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What is Auto Liability Insurance?

It is a fact of life that every second we spend driving a vehicle, no matter how responsibly we may behave, we run the risk of taking part in an automobile accident. Even if no criminal charges are ever filed, we may be found liable for damages incurred during an accident. It may not have been our fault but unless a court of law agrees we could very well be legally bound to reimburse a third party for property or bodily damage. Potential damages unfortunately, are impossible to assess. They can range from a new taillight in the case of a mild fender bender to complete restitution to the state for a damaged telephone pole and to the telephone company for business lost during the time period in which the pole was out of service. Auto Liability Insurance takes care of these third party damages for which the driver has been found liable.

Liability insurance is an added expense. In this volatile financial climate, why would we truly need it? First and foremost, we may not have a choice. Many states require, by law, that vehicle owners have a minimum coverage for bodily and property damages via liability insurance. Looking past that, however, the basic idea remains that we are only in control of our future to a certain extent. Beyond that we are at the mercy of circumstance and other people. There is no way to determine what could happen or if we could afford it. Auto Liability Insurance offers us the security that no matter what may happen we are covered financially.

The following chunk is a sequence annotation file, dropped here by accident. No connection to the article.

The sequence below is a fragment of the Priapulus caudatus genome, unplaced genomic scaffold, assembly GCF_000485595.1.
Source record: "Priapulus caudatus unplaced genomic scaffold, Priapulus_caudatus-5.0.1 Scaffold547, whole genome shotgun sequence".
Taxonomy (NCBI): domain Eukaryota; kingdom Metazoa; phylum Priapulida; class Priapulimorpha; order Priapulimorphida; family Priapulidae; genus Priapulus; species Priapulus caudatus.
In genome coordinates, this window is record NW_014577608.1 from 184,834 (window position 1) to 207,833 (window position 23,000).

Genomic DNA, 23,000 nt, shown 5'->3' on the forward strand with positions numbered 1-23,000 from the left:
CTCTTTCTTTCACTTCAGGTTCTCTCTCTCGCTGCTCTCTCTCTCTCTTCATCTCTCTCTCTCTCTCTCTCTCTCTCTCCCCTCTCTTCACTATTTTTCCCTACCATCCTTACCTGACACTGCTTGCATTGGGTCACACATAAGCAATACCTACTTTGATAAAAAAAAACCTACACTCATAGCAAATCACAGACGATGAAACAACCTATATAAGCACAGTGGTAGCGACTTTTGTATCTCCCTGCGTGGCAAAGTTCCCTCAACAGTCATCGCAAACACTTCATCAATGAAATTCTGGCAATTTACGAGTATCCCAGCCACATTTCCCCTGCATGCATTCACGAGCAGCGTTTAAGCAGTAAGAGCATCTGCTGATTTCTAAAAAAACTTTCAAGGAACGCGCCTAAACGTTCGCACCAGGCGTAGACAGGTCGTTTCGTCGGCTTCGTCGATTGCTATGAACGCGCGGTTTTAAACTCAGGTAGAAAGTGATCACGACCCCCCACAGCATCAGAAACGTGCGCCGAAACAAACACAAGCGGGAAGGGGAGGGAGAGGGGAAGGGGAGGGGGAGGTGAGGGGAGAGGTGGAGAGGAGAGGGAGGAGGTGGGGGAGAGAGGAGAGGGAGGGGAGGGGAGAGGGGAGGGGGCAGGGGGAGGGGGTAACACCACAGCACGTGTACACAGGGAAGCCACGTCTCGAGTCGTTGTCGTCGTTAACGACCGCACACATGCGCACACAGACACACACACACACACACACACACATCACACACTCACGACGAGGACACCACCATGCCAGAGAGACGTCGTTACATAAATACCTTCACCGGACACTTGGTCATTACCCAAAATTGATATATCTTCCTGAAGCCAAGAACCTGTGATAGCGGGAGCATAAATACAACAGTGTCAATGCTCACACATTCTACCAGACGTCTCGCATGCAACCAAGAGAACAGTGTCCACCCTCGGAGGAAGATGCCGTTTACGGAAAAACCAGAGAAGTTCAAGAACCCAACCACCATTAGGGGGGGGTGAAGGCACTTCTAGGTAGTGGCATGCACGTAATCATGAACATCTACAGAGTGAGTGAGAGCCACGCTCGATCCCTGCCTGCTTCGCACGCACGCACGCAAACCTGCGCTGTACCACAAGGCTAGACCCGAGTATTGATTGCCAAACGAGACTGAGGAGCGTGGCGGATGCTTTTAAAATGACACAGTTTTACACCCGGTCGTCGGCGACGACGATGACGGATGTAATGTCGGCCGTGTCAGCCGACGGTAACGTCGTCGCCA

There are generally two kinds of liability policies. The first kind, combined single limit, covers damage to both body and property under one policy. This means if the policy’s limit is $100,000 dollars then it will cover both kinds of damages, combined, for up to but not more than that set amount. The second kind of policy is a split limit. As its name implies, this one covers body and property damages separately and has different limits for each. Thus, a split limit policy might cover up to but not more than, for example, $50,000 dollars in bodily damages and $25,000 dollars in property damages for the same accident. It is not uncommon for some insurance policies to further split the body coverage into damages to a single person and damages to every person involved. This means a policy advertised as 50/100/25 would cover up to $50,000 dollars for bodily damage to a person, $100,000 dollars for totally bodily damages to every person involved and $25,000 dollars for property.

Of course, the higher the limits are the more expensive the premiums tend to be. It is up to each of us to find the balancing point between how much coverage we want and how much we can afford. If we can afford higher limits, however, there is generally little reason to settle for less.

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